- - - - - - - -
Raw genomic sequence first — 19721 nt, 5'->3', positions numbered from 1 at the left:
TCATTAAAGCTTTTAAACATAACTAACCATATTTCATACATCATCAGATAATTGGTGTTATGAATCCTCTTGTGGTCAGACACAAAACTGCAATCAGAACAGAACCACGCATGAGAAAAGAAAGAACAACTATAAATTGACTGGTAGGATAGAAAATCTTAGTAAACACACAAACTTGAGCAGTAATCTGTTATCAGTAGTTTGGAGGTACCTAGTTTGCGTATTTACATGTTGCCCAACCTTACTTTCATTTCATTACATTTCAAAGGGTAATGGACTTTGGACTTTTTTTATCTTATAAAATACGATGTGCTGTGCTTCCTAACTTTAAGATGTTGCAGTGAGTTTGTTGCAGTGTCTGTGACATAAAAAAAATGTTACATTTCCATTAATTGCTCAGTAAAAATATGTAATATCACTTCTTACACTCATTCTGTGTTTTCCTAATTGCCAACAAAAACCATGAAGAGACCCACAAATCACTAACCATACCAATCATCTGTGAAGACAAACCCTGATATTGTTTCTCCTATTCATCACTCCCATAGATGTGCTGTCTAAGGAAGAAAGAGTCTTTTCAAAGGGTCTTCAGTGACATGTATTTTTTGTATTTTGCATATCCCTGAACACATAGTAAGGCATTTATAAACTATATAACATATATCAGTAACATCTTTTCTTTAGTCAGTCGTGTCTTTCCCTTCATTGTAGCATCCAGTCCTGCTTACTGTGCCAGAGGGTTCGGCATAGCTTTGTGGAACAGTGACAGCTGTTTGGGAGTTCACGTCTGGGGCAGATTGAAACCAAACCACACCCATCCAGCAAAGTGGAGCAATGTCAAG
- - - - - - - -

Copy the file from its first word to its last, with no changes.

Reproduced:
Raw genomic sequence first — 19721 nt, 5'->3', positions numbered from 1 at the left:
TCATTAAAGCTTTTAAACATAACTAACCATATTTCATACATCATCAGATAATTGGTGTTATGAATCCTCTTGTGGTCAGACACAAAACTGCAATCAGAACAGAACCACGCATGAGAAAAGAAAGAACAACTATAAATTGACTGGTAGGATAGAAAATCTTAGTAAACACACAAACTTGAGCAGTAATCTGTTATCAGTAGTTTGGAGGTACCTAGTTTGCGTATTTACATGTTGCCCAACCTTACTTTCATTTCATTACATTTCAAAGGGTAATGGACTTTGGACTTTTTTTATCTTATAAAATACGATGTGCTGTGCTTCCTAACTTTAAGATGTTGCAGTGAGTTTGTTGCAGTGTCTGTGACATAAAAAAAATGTTACATTTCCATTAATTGCTCAGTAAAAATATGTAATATCACTTCTTACACTCATTCTGTGTTTTCCTAATTGCCAACAAAAACCATGAAGAGACCCACAAATCACTAACCATACCAATCATCTGTGAAGACAAACCCTGATATTGTTTCTCCTATTCATCACTCCCATAGATGTGCTGTCTAAGGAAGAAAGAGTCTTTTCAAAGGGTCTTCAGTGACATGTATTTTTTGTATTTTGCATATCCCTGAACACATAGTAAGGCATTTATAAACTATATAACATATATCAGTAACATCTTTTCTTTAGTCAGTCGTGTCTTTCCCTTCATTGTAGCATCCAGTCCTGCTTACTGTGCCAGAGGGTTCGGCATAGCTTTGTGGAACAGTGACAGCTGTTTGGGAGTTCACGTCTGGGGCAGATTGAAACCAAACCACACCCATCCAGCAAAGTGGAGCAATGTCAAG